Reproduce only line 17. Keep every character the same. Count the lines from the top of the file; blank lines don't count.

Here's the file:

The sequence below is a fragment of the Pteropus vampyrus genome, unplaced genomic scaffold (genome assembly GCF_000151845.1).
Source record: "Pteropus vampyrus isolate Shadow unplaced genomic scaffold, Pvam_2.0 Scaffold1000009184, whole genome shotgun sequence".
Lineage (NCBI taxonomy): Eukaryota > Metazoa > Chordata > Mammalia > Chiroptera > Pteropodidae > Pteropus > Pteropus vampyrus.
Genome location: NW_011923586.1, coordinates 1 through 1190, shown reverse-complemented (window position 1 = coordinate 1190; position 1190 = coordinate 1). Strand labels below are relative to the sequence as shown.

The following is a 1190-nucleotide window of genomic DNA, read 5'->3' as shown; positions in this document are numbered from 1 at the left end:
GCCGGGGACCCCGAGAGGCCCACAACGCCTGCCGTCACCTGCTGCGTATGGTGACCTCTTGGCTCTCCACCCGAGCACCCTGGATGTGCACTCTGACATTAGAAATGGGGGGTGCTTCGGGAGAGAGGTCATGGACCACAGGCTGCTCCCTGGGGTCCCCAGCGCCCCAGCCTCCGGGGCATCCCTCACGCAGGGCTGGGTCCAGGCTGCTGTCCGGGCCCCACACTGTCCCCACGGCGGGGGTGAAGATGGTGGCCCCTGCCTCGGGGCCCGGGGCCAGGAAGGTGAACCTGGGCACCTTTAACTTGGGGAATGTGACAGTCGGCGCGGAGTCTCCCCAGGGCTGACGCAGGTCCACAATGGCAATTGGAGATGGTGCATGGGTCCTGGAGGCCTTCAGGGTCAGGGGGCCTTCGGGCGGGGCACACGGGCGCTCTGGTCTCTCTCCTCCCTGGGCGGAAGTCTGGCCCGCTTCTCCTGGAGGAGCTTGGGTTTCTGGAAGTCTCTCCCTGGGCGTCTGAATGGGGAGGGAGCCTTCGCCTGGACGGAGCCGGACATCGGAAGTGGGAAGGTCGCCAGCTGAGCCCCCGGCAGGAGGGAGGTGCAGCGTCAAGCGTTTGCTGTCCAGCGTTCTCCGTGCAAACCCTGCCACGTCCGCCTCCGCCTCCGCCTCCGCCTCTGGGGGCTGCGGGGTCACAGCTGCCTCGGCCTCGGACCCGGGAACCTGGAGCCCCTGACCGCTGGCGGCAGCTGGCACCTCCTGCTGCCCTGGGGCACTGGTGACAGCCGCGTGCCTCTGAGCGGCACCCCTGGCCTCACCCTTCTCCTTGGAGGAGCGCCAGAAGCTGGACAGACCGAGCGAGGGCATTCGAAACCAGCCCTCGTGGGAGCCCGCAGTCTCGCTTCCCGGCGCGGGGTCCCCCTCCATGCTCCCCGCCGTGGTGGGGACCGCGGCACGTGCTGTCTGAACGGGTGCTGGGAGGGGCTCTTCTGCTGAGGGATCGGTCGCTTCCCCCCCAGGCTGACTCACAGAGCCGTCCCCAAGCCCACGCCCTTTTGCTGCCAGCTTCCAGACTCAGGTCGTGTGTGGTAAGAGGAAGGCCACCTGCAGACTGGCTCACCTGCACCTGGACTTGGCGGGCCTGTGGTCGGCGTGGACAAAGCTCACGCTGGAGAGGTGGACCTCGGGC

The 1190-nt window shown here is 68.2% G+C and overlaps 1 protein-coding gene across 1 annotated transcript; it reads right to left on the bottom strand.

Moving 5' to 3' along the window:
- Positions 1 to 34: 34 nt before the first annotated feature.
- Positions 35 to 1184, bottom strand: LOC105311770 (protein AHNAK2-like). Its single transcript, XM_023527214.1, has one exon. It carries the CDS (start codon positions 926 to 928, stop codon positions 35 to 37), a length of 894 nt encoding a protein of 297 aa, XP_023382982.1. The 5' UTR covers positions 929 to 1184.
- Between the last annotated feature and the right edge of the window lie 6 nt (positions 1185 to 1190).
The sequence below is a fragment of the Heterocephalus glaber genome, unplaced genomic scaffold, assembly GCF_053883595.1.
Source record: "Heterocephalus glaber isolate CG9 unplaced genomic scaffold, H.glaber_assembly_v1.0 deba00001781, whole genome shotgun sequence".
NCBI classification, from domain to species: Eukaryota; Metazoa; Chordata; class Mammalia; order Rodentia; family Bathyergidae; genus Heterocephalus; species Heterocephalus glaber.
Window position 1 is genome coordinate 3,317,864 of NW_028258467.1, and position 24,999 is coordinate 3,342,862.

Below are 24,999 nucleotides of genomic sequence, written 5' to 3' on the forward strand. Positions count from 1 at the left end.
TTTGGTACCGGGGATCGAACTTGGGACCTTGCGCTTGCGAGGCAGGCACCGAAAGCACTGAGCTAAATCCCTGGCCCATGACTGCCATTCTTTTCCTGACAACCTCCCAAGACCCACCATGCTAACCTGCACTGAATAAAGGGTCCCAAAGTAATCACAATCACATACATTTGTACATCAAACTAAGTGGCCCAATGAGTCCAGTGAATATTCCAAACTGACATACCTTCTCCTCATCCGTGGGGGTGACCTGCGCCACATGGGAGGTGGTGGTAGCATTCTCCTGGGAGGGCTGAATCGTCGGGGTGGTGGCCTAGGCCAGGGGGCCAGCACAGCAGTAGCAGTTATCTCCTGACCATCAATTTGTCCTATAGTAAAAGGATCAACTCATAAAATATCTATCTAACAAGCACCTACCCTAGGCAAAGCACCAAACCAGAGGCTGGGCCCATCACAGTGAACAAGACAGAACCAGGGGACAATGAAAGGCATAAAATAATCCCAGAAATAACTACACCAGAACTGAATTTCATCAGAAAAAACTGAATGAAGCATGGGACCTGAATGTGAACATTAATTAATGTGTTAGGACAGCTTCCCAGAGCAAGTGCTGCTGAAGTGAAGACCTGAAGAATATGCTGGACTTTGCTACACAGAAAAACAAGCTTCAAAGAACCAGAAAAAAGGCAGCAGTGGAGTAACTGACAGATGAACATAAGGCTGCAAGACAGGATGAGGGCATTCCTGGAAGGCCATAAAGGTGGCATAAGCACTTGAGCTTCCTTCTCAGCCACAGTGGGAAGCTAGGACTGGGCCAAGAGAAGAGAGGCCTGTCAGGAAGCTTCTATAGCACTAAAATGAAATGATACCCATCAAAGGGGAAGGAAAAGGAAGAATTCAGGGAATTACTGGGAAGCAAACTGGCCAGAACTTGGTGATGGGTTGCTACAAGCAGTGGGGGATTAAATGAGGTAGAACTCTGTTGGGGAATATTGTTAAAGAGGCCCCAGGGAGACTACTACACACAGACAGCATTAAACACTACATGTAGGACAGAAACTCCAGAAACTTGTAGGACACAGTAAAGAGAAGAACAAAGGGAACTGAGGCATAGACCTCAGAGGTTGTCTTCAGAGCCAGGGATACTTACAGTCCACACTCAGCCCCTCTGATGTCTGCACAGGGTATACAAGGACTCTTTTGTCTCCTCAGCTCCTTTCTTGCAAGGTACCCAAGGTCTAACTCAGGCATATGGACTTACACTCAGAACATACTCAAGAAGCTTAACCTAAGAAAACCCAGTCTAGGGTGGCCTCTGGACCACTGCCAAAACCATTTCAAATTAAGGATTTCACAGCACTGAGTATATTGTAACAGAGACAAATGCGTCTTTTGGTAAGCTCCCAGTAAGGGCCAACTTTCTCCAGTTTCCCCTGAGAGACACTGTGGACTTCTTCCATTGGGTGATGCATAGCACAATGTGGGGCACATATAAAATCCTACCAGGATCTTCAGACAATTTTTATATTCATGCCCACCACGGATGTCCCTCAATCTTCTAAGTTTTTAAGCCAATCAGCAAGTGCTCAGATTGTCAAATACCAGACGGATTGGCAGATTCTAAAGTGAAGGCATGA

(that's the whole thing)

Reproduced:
TTTGGTACCGGGGATCGAACTTGGGACCTTGCGCTTGCGAGGCAGGCACCGAAAGCACTGAGCTAAATCCCTGGCCCATGACTGCCATTCTTTTCCTGACAACCTCCCAAGACCCACCATGCTAACCTGCACTGAATAAAGGGTCCCAAAGTAATCACAATCACATACATTTGTACATCAAACTAAGTGGCCCAATGAGTCCAGTGAATATTCCAAACTGACATACCTTCTCCTCATCCGTGGGGGTGACCTGCGCCACATGGGAGGTGGTGGTAGCATTCTCCTGGGAGGGCTGAATCGTCGGGGTGGTGGCCTAGGCCAGGGGGCCAGCACAGCAGTAGCAGTTATCTCCTGACCATCAATTTGTCCTATAGTAAAAGGATCAACTCATAAAATATCTATCTAACAAGCACCTACCCTAGGCAAAGCACCAAACCAGAGGCTGGGCCCATCACAGTGAACAAGACAGAACCAGGGGACAATGAAAGGCATAAAATAATCCCAGAAATAACTACACCAGAACTGAATTTCATCAGAAAAAACTGAATGAAGCATGGGACCTGAATGTGAACATTAATTAATGTGTTAGGACAGCTTCCCAGAGCAAGTGCTGCTGAAGTGAAGACCTGAAGAATATGCTGGACTTTGCTACACAGAAAAACAAGCTTCAAAGAACCAGAAAAAAGGCAGCAGTGGAGTAACTGACAGATGAACATAAGGCTGCAAGACAGGATGAGGGCATTCCTGGAAGGCCATAAAGGTGGCATAAGCACTTGAGCTTCCTTCTCAGCCACAGTGGGAAGCTAGGACTGGGCCAAGAGAAGAGAGGCCTGTCAGGAAGCTTCTATAGCACTAAAATGAAATGATACCCATCAAAGGGGAAGGAAAAGGAAGAATTCAGGGAATTACTGGGAAGCAAACTGGCCAGAACTTGGTGATGGGTTGCTACAAGCAGTGGGGGATTAAATGAGGTAGAACTCTGTTGGGGAATATTGTTAAAGAGGCCCCAGGGAGACTACTACACACAGACAGCATTAAACACTACATGTAGGACAGAAACTCCAGAAACTTGTAGGACACAGTAAAGAGAAGAACAAAGGGAACTGAGGCATAGACCTCAGAGGTTGTCTTCAGAGCCAGGGATACTTACAGTCCACACTCAGCCCCTCTGATGTCTGCACAGGGTATACAAGGACTCTTTTGTCTCCTCAGCTCCTTTCTTGCAAGGTACCCAAGGTCTAACTCAGGCATATGGACTTACACTCAGAACATACTCAAGAAGCTTAACCTAAGAAAACCCAGTCTAGGGTGGCCTCTGGACCACTGCCAAAACCATTTCAAATTAAGGATTTCACAGCACTGAGTATATTGTAACAGAGACAAATGCGTCTTTTGGTAAGCTCCCAGTAAGGGCCAACTTTCTCCAGTTTCCCCTGAGAGACACTGTGGACTTCTTCCATTGGGTGATGCATAGCACAATGTGGGGCACATATAAAATCCTACCAGGATCTTCAGACAATTTTTATATTCATGCCCACCACGGATGTCCCTCAATCTTCTAAGTTTTTAAGCCAATCAGCAAGTGCTCAGATTGTCAAATACCAGACGGATTGGCAGATTCTAAAGTGAAGGCATGA